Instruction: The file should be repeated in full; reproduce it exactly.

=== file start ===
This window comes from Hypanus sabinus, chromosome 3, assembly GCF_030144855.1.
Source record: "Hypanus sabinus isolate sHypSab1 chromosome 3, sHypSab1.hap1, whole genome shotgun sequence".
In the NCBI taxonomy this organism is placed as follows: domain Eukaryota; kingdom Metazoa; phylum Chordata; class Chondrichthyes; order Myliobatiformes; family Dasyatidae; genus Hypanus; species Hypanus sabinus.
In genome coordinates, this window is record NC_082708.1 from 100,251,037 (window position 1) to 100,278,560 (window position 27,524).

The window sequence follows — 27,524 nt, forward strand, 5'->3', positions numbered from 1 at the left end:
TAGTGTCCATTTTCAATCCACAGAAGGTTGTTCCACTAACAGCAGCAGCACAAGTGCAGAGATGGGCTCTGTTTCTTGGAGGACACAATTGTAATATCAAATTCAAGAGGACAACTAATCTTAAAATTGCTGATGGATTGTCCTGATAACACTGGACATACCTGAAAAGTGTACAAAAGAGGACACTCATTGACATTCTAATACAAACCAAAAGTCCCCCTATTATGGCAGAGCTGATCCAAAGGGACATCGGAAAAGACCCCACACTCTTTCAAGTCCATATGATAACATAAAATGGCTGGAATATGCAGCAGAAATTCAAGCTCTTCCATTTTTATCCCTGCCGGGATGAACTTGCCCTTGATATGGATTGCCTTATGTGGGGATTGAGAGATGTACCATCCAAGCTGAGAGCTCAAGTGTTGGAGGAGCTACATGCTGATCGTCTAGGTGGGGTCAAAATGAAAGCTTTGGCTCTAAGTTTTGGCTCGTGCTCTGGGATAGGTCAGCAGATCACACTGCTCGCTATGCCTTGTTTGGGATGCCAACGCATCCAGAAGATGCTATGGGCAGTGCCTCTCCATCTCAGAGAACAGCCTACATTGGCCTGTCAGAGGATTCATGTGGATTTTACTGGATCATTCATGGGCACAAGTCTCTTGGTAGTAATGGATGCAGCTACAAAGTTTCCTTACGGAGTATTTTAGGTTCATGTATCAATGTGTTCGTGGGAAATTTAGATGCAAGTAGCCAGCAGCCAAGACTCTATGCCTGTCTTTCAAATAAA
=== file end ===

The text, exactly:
This window comes from Hypanus sabinus, chromosome 3, assembly GCF_030144855.1.
Source record: "Hypanus sabinus isolate sHypSab1 chromosome 3, sHypSab1.hap1, whole genome shotgun sequence".
In the NCBI taxonomy this organism is placed as follows: domain Eukaryota; kingdom Metazoa; phylum Chordata; class Chondrichthyes; order Myliobatiformes; family Dasyatidae; genus Hypanus; species Hypanus sabinus.
In genome coordinates, this window is record NC_082708.1 from 100,251,037 (window position 1) to 100,278,560 (window position 27,524).

The window sequence follows — 27,524 nt, forward strand, 5'->3', positions numbered from 1 at the left end:
TAGTGTCCATTTTCAATCCACAGAAGGTTGTTCCACTAACAGCAGCAGCACAAGTGCAGAGATGGGCTCTGTTTCTTGGAGGACACAATTGTAATATCAAATTCAAGAGGACAACTAATCTTAAAATTGCTGATGGATTGTCCTGATAACACTGGACATACCTGAAAAGTGTACAAAAGAGGACACTCATTGACATTCTAATACAAACCAAAAGTCCCCCTATTATGGCAGAGCTGATCCAAAGGGACATCGGAAAAGACCCCACACTCTTTCAAGTCCATATGATAACATAAAATGGCTGGAATATGCAGCAGAAATTCAAGCTCTTCCATTTTTATCCCTGCCGGGATGAACTTGCCCTTGATATGGATTGCCTTATGTGGGGATTGAGAGATGTACCATCCAAGCTGAGAGCTCAAGTGTTGGAGGAGCTACATGCTGATCGTCTAGGTGGGGTCAAAATGAAAGCTTTGGCTCTAAGTTTTGGCTCGTGCTCTGGGATAGGTCAGCAGATCACACTGCTCGCTATGCCTTGTTTGGGATGCCAACGCATCCAGAAGATGCTATGGGCAGTGCCTCTCCATCTCAGAGAACAGCCTACATTGGCCTGTCAGAGGATTCATGTGGATTTTACTGGATCATTCATGGGCACAAGTCTCTTGGTAGTAATGGATGCAGCTACAAAGTTTCCTTACGGAGTATTTTAGGTTCATGTATCAATGTGTTCGTGGGAAATTTAGATGCAAGTAGCCAGCAGCCAAGACTCTATGCCTGTCTTTCAAATAAA